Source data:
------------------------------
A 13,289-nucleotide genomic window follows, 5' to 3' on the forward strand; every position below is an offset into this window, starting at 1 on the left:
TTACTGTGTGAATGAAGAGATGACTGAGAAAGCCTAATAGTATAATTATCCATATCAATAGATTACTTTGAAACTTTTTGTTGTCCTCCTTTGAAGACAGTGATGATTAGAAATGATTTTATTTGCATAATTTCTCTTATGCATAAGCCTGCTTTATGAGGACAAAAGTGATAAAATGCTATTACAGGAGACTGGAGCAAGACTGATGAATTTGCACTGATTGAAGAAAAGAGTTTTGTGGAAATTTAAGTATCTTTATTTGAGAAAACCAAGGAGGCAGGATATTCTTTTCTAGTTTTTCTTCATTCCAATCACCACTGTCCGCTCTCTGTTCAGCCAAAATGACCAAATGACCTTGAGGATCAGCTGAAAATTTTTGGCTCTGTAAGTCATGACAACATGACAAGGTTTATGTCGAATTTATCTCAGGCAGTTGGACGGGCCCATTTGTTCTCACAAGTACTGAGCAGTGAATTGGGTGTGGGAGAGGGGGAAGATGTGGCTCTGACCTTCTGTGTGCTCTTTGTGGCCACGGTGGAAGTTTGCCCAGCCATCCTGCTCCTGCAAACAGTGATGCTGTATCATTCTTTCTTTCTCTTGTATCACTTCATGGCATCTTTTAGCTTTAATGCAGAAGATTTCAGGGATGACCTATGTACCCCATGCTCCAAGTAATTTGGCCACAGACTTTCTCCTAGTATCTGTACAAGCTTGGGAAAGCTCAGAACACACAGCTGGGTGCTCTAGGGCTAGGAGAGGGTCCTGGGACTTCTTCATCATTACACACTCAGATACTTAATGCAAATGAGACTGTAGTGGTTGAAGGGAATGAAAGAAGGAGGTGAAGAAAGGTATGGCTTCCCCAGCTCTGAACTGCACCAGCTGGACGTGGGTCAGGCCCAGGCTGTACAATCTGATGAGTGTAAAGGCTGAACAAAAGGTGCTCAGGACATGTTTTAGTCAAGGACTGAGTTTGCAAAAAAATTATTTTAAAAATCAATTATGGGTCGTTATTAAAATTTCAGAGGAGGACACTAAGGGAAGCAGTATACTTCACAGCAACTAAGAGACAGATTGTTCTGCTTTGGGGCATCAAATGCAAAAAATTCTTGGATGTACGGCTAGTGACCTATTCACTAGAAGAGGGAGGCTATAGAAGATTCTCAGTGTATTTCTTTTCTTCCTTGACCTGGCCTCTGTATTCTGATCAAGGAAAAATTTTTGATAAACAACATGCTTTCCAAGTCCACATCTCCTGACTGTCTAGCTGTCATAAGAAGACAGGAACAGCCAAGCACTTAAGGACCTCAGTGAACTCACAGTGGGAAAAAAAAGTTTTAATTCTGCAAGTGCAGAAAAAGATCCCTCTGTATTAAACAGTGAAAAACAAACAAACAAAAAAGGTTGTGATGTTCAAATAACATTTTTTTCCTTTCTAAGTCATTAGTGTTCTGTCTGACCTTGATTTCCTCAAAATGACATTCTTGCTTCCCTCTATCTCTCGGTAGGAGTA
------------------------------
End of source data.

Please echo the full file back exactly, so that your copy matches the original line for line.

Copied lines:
A 13,289-nucleotide genomic window follows, 5' to 3' on the forward strand; every position below is an offset into this window, starting at 1 on the left:
TTACTGTGTGAATGAAGAGATGACTGAGAAAGCCTAATAGTATAATTATCCATATCAATAGATTACTTTGAAACTTTTTGTTGTCCTCCTTTGAAGACAGTGATGATTAGAAATGATTTTATTTGCATAATTTCTCTTATGCATAAGCCTGCTTTATGAGGACAAAAGTGATAAAATGCTATTACAGGAGACTGGAGCAAGACTGATGAATTTGCACTGATTGAAGAAAAGAGTTTTGTGGAAATTTAAGTATCTTTATTTGAGAAAACCAAGGAGGCAGGATATTCTTTTCTAGTTTTTCTTCATTCCAATCACCACTGTCCGCTCTCTGTTCAGCCAAAATGACCAAATGACCTTGAGGATCAGCTGAAAATTTTTGGCTCTGTAAGTCATGACAACATGACAAGGTTTATGTCGAATTTATCTCAGGCAGTTGGACGGGCCCATTTGTTCTCACAAGTACTGAGCAGTGAATTGGGTGTGGGAGAGGGGGAAGATGTGGCTCTGACCTTCTGTGTGCTCTTTGTGGCCACGGTGGAAGTTTGCCCAGCCATCCTGCTCCTGCAAACAGTGATGCTGTATCATTCTTTCTTTCTCTTGTATCACTTCATGGCATCTTTTAGCTTTAATGCAGAAGATTTCAGGGATGACCTATGTACCCCATGCTCCAAGTAATTTGGCCACAGACTTTCTCCTAGTATCTGTACAAGCTTGGGAAAGCTCAGAACACACAGCTGGGTGCTCTAGGGCTAGGAGAGGGTCCTGGGACTTCTTCATCATTACACACTCAGATACTTAATGCAAATGAGACTGTAGTGGTTGAAGGGAATGAAAGAAGGAGGTGAAGAAAGGTATGGCTTCCCCAGCTCTGAACTGCACCAGCTGGACGTGGGTCAGGCCCAGGCTGTACAATCTGATGAGTGTAAAGGCTGAACAAAAGGTGCTCAGGACATGTTTTAGTCAAGGACTGAGTTTGCAAAAAAATTATTTTAAAAATCAATTATGGGTCGTTATTAAAATTTCAGAGGAGGACACTAAGGGAAGCAGTATACTTCACAGCAACTAAGAGACAGATTGTTCTGCTTTGGGGCATCAAATGCAAAAAATTCTTGGATGTACGGCTAGTGACCTATTCACTAGAAGAGGGAGGCTATAGAAGATTCTCAGTGTATTTCTTTTCTTCCTTGACCTGGCCTCTGTATTCTGATCAAGGAAAAATTTTTGATAAACAACATGCTTTCCAAGTCCACATCTCCTGACTGTCTAGCTGTCATAAGAAGACAGGAACAGCCAAGCACTTAAGGACCTCAGTGAACTCACAGTGGGAAAAAAAAGTTTTAATTCTGCAAGTGCAGAAAAAGATCCCTCTGTATTAAACAGTGAAAAACAAACAAACAAAAAAGGTTGTGATGTTCAAATAACATTTTTTTCCTTTCTAAGTCATTAGTGTTCTGTCTGACCTTGATTTCCTCAAAATGACATTCTTGCTTCCCTCTATCTCTCGGTAGGAGTA